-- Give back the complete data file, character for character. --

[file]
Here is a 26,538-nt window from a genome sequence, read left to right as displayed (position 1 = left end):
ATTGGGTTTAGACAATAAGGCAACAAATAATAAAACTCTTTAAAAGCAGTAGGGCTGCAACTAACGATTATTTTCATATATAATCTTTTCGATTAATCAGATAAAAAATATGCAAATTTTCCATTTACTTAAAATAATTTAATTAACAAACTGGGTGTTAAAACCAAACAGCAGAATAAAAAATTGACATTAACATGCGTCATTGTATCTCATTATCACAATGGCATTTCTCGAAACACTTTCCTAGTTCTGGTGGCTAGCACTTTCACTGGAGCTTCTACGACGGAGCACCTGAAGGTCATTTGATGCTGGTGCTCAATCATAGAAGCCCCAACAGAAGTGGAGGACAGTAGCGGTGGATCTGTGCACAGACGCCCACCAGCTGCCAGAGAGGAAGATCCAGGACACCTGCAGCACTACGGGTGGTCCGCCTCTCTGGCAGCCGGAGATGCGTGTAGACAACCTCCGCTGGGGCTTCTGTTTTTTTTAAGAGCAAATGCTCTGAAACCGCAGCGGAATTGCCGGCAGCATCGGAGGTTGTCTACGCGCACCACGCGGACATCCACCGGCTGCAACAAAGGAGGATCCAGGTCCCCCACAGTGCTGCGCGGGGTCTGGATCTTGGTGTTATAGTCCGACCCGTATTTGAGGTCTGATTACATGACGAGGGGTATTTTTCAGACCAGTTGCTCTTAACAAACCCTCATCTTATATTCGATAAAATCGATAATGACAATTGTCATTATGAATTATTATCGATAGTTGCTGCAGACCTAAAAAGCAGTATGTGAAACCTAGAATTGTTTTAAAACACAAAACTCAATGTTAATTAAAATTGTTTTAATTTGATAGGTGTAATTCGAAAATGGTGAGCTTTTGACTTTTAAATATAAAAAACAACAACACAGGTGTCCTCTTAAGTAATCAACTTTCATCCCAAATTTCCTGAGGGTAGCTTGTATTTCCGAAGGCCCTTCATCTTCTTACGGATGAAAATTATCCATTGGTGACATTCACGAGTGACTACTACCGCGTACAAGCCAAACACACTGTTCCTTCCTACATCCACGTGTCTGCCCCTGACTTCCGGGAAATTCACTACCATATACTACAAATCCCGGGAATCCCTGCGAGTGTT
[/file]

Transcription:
Here is a 26,538-nt window from a genome sequence, read left to right as displayed (position 1 = left end):
ATTGGGTTTAGACAATAAGGCAACAAATAATAAAACTCTTTAAAAGCAGTAGGGCTGCAACTAACGATTATTTTCATATATAATCTTTTCGATTAATCAGATAAAAAATATGCAAATTTTCCATTTACTTAAAATAATTTAATTAACAAACTGGGTGTTAAAACCAAACAGCAGAATAAAAAATTGACATTAACATGCGTCATTGTATCTCATTATCACAATGGCATTTCTCGAAACACTTTCCTAGTTCTGGTGGCTAGCACTTTCACTGGAGCTTCTACGACGGAGCACCTGAAGGTCATTTGATGCTGGTGCTCAATCATAGAAGCCCCAACAGAAGTGGAGGACAGTAGCGGTGGATCTGTGCACAGACGCCCACCAGCTGCCAGAGAGGAAGATCCAGGACACCTGCAGCACTACGGGTGGTCCGCCTCTCTGGCAGCCGGAGATGCGTGTAGACAACCTCCGCTGGGGCTTCTGTTTTTTTTAAGAGCAAATGCTCTGAAACCGCAGCGGAATTGCCGGCAGCATCGGAGGTTGTCTACGCGCACCACGCGGACATCCACCGGCTGCAACAAAGGAGGATCCAGGTCCCCCACAGTGCTGCGCGGGGTCTGGATCTTGGTGTTATAGTCCGACCCGTATTTGAGGTCTGATTACATGACGAGGGGTATTTTTCAGACCAGTTGCTCTTAACAAACCCTCATCTTATATTCGATAAAATCGATAATGACAATTGTCATTATGAATTATTATCGATAGTTGCTGCAGACCTAAAAAGCAGTATGTGAAACCTAGAATTGTTTTAAAACACAAAACTCAATGTTAATTAAAATTGTTTTAATTTGATAGGTGTAATTCGAAAATGGTGAGCTTTTGACTTTTAAATATAAAAAACAACAACACAGGTGTCCTCTTAAGTAATCAACTTTCATCCCAAATTTCCTGAGGGTAGCTTGTATTTCCGAAGGCCCTTCATCTTCTTACGGATGAAAATTATCCATTGGTGACATTCACGAGTGACTACTACCGCGTACAAGCCAAACACACTGTTCCTTCCTACATCCACGTGTCTGCCCCTGACTTCCGGGAAATTCACTACCATATACTACAAATCCCGGGAATCCCTGCGAGTGTT